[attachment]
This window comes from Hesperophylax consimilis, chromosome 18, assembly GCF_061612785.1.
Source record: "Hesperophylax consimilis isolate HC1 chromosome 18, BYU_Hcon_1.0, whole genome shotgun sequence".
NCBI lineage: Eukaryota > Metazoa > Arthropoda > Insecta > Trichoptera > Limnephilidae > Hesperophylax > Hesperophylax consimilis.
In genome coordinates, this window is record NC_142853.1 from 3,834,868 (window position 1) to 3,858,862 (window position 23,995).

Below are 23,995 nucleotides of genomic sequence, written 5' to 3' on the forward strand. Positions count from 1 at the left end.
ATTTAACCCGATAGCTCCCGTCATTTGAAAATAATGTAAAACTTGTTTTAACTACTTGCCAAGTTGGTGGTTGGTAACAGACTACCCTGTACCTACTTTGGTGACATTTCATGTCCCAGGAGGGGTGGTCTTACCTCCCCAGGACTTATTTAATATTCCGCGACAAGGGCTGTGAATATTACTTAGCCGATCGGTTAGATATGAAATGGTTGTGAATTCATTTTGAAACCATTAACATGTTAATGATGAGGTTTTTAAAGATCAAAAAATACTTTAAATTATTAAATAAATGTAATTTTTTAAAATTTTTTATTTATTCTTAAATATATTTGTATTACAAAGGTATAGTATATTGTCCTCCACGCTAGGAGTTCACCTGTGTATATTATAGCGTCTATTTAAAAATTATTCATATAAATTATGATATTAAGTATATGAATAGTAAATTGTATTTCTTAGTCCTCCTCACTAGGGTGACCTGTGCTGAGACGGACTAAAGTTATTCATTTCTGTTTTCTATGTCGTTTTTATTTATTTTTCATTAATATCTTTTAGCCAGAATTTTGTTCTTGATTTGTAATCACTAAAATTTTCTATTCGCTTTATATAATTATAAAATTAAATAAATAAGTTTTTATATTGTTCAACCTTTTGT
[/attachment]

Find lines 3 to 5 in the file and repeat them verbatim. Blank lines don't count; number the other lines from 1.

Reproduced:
NCBI lineage: Eukaryota > Metazoa > Arthropoda > Insecta > Trichoptera > Limnephilidae > Hesperophylax > Hesperophylax consimilis.
In genome coordinates, this window is record NC_142853.1 from 3,834,868 (window position 1) to 3,858,862 (window position 23,995).

Below are 23,995 nucleotides of genomic sequence, written 5' to 3' on the forward strand. Positions count from 1 at the left end.